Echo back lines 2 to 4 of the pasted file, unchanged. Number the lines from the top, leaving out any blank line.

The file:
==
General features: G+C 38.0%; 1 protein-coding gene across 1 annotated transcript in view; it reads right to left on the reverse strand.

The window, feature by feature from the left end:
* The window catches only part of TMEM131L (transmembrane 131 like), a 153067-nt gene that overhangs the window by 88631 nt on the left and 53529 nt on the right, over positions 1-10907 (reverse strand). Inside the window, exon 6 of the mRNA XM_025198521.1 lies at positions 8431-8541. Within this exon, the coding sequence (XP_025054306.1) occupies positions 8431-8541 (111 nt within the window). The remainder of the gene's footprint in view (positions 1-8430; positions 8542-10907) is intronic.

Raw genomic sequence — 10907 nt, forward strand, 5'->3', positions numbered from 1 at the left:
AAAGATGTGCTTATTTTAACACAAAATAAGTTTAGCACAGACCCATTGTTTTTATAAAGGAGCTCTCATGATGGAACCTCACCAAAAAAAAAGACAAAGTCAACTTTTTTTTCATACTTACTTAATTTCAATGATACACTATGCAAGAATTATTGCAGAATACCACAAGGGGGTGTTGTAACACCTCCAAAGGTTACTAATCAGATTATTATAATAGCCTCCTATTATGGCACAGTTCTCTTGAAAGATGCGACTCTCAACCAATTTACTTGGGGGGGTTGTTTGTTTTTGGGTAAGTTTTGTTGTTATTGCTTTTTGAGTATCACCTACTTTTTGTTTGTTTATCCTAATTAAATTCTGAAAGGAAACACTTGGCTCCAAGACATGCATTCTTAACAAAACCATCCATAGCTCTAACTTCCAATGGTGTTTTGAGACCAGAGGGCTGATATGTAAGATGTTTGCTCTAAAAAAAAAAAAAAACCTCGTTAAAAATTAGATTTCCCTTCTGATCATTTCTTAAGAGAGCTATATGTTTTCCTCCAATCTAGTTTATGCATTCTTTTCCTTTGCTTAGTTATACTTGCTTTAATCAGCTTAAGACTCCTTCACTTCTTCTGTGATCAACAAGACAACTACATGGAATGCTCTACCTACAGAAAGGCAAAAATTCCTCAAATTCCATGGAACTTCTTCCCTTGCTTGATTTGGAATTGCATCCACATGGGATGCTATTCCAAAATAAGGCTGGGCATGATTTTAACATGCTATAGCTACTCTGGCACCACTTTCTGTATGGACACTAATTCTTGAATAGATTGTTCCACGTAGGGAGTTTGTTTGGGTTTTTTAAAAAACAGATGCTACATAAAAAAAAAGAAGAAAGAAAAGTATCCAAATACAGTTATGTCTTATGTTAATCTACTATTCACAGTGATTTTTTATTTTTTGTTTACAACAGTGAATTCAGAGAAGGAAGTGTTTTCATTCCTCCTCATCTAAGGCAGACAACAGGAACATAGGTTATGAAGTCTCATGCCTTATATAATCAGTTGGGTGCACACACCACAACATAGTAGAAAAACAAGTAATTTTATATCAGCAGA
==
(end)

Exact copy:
The window, feature by feature from the left end:
* The window catches only part of TMEM131L (transmembrane 131 like), a 153067-nt gene that overhangs the window by 88631 nt on the left and 53529 nt on the right, over positions 1-10907 (reverse strand). Inside the window, exon 6 of the mRNA XM_025198521.1 lies at positions 8431-8541. Within this exon, the coding sequence (XP_025054306.1) occupies positions 8431-8541 (111 nt within the window). The remainder of the gene's footprint in view (positions 1-8430; positions 8542-10907) is intronic.

Raw genomic sequence — 10907 nt, forward strand, 5'->3', positions numbered from 1 at the left: